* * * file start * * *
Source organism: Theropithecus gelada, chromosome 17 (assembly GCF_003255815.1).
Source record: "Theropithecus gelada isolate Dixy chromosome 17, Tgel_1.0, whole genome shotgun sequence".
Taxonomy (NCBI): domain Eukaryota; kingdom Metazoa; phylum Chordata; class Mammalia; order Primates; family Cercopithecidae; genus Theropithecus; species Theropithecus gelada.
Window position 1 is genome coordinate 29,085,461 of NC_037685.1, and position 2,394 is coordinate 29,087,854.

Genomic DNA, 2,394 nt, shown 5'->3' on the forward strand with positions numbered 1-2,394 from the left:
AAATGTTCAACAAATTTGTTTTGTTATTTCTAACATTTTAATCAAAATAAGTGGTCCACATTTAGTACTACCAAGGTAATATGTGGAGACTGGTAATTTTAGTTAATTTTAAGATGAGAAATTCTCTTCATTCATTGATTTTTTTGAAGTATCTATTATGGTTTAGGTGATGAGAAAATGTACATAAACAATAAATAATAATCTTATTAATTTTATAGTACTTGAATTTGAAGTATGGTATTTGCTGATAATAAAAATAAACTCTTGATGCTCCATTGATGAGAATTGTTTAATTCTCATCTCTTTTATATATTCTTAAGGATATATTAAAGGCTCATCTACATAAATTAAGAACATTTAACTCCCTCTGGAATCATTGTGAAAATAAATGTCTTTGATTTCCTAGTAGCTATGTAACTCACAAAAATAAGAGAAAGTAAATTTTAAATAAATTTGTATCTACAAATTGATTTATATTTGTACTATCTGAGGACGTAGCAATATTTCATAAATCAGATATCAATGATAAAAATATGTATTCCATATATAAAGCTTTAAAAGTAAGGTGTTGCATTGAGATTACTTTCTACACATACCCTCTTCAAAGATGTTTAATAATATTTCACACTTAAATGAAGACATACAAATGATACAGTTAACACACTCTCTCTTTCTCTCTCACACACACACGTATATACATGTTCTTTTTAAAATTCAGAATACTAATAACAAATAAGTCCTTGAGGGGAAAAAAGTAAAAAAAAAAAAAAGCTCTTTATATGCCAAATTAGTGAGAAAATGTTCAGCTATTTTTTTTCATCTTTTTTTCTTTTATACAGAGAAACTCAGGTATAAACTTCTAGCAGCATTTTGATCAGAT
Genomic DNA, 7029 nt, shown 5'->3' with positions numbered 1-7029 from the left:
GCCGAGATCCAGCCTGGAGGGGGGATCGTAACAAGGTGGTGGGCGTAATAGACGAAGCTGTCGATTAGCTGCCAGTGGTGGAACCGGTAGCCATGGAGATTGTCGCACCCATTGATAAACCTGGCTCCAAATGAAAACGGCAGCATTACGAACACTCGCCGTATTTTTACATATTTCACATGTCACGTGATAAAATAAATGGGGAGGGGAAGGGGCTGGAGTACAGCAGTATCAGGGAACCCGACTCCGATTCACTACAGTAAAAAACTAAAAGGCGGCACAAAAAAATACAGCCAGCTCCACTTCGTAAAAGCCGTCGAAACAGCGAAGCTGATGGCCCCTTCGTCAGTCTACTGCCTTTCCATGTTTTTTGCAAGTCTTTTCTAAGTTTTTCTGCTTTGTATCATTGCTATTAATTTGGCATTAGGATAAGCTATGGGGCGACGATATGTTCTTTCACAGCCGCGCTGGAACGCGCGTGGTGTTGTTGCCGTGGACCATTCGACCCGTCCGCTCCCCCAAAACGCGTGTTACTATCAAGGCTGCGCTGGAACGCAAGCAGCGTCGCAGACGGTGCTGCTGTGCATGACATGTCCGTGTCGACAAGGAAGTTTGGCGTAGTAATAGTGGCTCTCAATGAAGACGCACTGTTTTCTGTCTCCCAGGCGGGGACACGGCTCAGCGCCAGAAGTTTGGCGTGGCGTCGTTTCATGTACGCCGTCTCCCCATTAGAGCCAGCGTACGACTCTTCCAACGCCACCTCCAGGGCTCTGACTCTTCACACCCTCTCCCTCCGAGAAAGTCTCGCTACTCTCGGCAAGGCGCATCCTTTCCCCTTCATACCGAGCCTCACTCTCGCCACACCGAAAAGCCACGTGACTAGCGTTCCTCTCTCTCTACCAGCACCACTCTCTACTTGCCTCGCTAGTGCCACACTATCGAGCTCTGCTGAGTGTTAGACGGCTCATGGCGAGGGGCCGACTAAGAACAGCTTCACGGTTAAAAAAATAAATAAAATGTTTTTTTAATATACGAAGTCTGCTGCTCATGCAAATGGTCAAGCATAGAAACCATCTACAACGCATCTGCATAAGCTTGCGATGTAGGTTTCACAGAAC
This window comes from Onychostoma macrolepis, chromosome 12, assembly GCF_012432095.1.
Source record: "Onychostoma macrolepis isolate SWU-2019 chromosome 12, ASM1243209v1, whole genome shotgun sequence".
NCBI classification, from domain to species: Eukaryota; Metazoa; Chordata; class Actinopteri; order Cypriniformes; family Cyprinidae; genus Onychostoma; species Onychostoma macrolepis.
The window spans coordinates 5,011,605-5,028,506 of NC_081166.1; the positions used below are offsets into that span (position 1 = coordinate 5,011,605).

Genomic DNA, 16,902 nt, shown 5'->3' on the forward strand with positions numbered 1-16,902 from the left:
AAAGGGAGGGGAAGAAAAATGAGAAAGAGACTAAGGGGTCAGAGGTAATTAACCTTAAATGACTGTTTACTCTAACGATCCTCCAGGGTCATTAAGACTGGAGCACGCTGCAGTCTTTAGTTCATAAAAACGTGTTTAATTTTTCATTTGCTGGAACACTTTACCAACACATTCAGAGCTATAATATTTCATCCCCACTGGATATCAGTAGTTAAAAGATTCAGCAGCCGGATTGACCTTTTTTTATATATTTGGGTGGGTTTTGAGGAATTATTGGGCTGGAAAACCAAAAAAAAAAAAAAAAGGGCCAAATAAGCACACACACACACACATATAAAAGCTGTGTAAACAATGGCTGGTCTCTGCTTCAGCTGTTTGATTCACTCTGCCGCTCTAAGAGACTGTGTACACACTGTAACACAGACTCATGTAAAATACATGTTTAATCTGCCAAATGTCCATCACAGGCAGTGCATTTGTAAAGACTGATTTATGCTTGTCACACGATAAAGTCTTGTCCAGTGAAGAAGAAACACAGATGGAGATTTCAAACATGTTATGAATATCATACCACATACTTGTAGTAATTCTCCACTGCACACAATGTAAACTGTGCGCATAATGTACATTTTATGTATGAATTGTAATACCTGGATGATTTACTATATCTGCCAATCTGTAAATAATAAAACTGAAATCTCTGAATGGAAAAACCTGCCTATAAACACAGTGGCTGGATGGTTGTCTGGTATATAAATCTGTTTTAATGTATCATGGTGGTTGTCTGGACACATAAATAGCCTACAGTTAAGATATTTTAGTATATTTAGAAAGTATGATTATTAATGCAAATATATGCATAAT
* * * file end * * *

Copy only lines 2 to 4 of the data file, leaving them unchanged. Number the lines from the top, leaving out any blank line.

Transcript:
Source record: "Theropithecus gelada isolate Dixy chromosome 17, Tgel_1.0, whole genome shotgun sequence".
Taxonomy (NCBI): domain Eukaryota; kingdom Metazoa; phylum Chordata; class Mammalia; order Primates; family Cercopithecidae; genus Theropithecus; species Theropithecus gelada.
Window position 1 is genome coordinate 29,085,461 of NC_037685.1, and position 2,394 is coordinate 29,087,854.